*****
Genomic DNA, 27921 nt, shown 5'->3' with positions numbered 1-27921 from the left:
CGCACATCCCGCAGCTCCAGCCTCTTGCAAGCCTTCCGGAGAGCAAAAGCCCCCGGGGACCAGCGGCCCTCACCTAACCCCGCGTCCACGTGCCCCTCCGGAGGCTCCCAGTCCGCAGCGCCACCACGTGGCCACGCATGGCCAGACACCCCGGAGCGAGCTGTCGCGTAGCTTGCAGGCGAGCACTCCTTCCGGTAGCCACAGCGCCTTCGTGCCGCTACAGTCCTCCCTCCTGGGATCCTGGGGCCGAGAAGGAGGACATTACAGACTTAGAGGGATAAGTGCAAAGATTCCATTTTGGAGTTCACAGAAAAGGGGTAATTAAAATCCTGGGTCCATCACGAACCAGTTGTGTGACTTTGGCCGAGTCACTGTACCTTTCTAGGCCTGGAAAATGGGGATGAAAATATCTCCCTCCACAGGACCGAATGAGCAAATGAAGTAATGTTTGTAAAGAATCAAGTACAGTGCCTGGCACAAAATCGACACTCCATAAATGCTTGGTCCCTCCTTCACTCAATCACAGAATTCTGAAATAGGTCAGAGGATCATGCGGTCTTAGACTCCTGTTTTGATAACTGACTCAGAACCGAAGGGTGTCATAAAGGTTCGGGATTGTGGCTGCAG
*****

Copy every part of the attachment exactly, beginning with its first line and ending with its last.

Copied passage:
Genomic DNA, 27921 nt, shown 5'->3' with positions numbered 1-27921 from the left:
CGCACATCCCGCAGCTCCAGCCTCTTGCAAGCCTTCCGGAGAGCAAAAGCCCCCGGGGACCAGCGGCCCTCACCTAACCCCGCGTCCACGTGCCCCTCCGGAGGCTCCCAGTCCGCAGCGCCACCACGTGGCCACGCATGGCCAGACACCCCGGAGCGAGCTGTCGCGTAGCTTGCAGGCGAGCACTCCTTCCGGTAGCCACAGCGCCTTCGTGCCGCTACAGTCCTCCCTCCTGGGATCCTGGGGCCGAGAAGGAGGACATTACAGACTTAGAGGGATAAGTGCAAAGATTCCATTTTGGAGTTCACAGAAAAGGGGTAATTAAAATCCTGGGTCCATCACGAACCAGTTGTGTGACTTTGGCCGAGTCACTGTACCTTTCTAGGCCTGGAAAATGGGGATGAAAATATCTCCCTCCACAGGACCGAATGAGCAAATGAAGTAATGTTTGTAAAGAATCAAGTACAGTGCCTGGCACAAAATCGACACTCCATAAATGCTTGGTCCCTCCTTCACTCAATCACAGAATTCTGAAATAGGTCAGAGGATCATGCGGTCTTAGACTCCTGTTTTGATAACTGACTCAGAACCGAAGGGTGTCATAAAGGTTCGGGATTGTGGCTGCAG